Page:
WORLD AND REGIONAL OUTLOOK

Madam Speaker, let me now turn to the current economic
developments as well as economic outlook at the international,
regional and national levels. This Madam Speaker is very
important as it lays down the context in which the national
budget has been formulated and allows Honourable Members to
fully understand the assumptions underpinning this Budget.

Madam Speaker, according to the June 2020 World
Economic Outlook Report of the International Monetary Fund,
global economic growth is projected at negative 4.9 percent in

Covid-19 pandemic, started as a healthy crisis but
quickly became an economic crisis like no any other before.The
impact of the pandemic was severe during the first half of 2020
and economic recovery is projected to be gradual than previously
forecast. In 2021, global growth is projected at 5.4 percent.
These projections, Madam Speaker, are however shrouded with
high degree of uncertainty.

In advanced economies, Madam Speaker, growth is
projected at negative 8.0 percent in 2020. Synchronized deep
downturns are projected in the United States at negative 8.0
percent; Japan at negative 5.8 percent; the United Kingdom at
negative 10.2 percent; Germany at negative 7.8 percent; and
France at negative 12.5 percent.

Madam Speaker, in 2021 growth rate in advanced
economies is projected to strengthen to 4.8 percent, which is
higher than 4.0 percent registered in 2019. In emerging markets
and developing economies, overall, growth is forecasted at
negative 3.0 percent in 2020.

Madam Speaker, economic growth in China is projected at
1.0 percent in 2020 while in India, it is projected to contract by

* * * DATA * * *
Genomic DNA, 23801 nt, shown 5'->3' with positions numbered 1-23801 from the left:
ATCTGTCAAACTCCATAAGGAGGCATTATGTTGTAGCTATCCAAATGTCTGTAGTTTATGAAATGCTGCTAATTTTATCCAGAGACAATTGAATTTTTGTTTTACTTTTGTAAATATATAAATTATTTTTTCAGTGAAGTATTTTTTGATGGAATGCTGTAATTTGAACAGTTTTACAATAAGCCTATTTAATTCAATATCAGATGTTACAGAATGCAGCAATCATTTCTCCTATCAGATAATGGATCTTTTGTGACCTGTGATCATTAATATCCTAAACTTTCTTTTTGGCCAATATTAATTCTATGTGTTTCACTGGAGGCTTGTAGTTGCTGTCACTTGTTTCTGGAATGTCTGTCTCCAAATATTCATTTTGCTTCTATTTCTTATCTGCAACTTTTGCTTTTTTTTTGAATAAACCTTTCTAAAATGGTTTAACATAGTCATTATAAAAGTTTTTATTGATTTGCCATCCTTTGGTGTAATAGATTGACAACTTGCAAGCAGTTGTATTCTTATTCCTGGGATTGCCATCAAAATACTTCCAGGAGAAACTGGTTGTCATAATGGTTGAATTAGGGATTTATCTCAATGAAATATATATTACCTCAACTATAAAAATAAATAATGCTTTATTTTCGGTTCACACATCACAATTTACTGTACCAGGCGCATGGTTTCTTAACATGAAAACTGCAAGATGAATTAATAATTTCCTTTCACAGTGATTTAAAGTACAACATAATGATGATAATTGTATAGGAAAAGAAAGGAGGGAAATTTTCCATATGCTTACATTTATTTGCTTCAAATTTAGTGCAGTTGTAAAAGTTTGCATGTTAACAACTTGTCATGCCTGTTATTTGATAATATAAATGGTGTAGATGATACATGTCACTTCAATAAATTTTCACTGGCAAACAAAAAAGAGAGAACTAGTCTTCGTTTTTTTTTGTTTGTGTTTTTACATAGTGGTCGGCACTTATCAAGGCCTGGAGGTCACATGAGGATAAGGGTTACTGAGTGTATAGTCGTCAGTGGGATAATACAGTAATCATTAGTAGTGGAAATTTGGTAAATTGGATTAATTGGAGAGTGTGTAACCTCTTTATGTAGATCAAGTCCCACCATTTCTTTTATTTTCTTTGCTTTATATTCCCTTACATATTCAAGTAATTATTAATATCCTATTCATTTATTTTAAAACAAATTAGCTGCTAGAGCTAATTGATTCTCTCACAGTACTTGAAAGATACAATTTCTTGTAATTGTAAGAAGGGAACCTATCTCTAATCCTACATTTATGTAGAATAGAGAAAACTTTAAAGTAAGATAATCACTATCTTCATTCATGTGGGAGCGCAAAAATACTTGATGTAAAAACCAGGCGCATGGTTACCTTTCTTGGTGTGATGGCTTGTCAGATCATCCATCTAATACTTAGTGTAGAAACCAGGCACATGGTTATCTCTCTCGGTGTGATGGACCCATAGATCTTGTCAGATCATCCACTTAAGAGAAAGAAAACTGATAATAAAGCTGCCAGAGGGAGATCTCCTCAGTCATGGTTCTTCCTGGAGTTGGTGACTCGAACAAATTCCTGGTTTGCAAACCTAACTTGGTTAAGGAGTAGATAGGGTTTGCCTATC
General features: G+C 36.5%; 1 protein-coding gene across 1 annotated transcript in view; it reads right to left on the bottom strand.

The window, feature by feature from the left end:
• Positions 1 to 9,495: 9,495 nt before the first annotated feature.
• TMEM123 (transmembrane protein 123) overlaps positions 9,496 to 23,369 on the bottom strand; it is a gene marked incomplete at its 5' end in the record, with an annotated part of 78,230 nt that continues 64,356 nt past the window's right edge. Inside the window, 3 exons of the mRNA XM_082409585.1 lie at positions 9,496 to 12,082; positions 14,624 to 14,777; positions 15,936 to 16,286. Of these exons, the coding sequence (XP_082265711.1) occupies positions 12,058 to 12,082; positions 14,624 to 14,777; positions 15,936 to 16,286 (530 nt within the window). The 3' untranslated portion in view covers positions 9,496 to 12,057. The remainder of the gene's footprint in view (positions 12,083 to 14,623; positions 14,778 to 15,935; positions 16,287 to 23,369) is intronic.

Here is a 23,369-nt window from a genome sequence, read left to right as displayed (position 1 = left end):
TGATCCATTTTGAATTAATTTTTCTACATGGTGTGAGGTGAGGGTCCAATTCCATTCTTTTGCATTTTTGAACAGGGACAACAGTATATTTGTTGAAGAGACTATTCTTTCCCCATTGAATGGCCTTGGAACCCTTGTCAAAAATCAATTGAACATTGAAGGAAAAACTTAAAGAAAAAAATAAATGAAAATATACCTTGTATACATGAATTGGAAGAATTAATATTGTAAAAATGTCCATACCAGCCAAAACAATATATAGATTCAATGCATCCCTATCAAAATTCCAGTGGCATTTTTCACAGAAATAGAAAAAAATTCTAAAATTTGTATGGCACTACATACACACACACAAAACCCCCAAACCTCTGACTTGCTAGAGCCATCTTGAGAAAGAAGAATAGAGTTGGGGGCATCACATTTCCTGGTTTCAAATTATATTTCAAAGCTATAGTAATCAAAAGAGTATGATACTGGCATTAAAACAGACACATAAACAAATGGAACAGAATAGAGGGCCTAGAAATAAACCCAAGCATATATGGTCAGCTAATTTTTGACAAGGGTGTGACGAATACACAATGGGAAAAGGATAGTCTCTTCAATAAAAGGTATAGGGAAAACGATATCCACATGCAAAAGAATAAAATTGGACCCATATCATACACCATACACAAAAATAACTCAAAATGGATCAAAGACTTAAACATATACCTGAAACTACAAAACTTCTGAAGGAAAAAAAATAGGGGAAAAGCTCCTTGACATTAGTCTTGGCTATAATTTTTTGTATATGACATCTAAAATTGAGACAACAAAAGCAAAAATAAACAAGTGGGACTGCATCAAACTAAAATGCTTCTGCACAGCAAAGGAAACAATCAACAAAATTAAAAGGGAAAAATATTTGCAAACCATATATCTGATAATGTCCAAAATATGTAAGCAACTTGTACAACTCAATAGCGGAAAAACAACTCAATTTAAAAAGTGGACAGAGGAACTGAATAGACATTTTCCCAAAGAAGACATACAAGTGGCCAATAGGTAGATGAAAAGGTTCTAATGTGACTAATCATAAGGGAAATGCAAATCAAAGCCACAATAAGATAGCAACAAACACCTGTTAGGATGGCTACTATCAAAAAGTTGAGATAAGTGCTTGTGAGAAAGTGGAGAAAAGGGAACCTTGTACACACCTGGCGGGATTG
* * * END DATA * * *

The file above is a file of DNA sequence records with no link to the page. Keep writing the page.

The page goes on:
4.5 percent. In Latin America, where most countries are still
struggling to contain coronavirus infections, the two largest
economies, Brazil and Mexico, are projected to contract by 9.1
and 10.5 percent, respectively.
Sub-Saharan Regional Economic Outlook

Madam Speaker, GDP growth in Sub-Saharan Africa has
also been slushed down from pre-pandemic growth rate of 3.1
percent to negative 3.2 percent in 2020. The region is however
expected to recover in 2021 and record a growth rate of 3.4
percent. South Africa, Malawi’s major trading partner is
projected to register a recession of negative 8.0 percent in 2020,
but rebound in 2021 to a growth rate of 3.5 percent.

Macroeconomic Developments in Malawi

Madam Speaker, growth prospects for Malawi are
shrouded with extreme uncertainty. Pre-pandemic real GDP
growth rate for 2020 was forecast at 5.1 percent. However, due
to the adverse economic impact of Covid-19, GDP growth rate
was revised downwards to 1.9 percent on the assumption that
there will be gradual opening up of economic activities during
the second half of 2020. In 2021, Madam Speaker, this economy
is projected to grow at 4.5 percent.

Madam Speaker, moving on to price developments, the
annual average rate of inflation has remained within the single
digit, recorded at 9.2 percent and 9.4 percent in 2018 and 2019,
respectively. In 2020 and 2021, annual average inflation rate is
projected at 10.5 percent and 9.3 percent, respectively, with an
average of 9.9 percent for the 2020/2021 fiscal year. Inflationary
pressure during the last fiscal year emanated from increased
food inflation especially from maize prices on account of scarcity
in some parts of the country as well as price speculative buying
and hoarding by some traders.

On the other hand, Madam Speaker, non-food inflation has
been oscillating between 5.0 and 6.0 percent over the past 13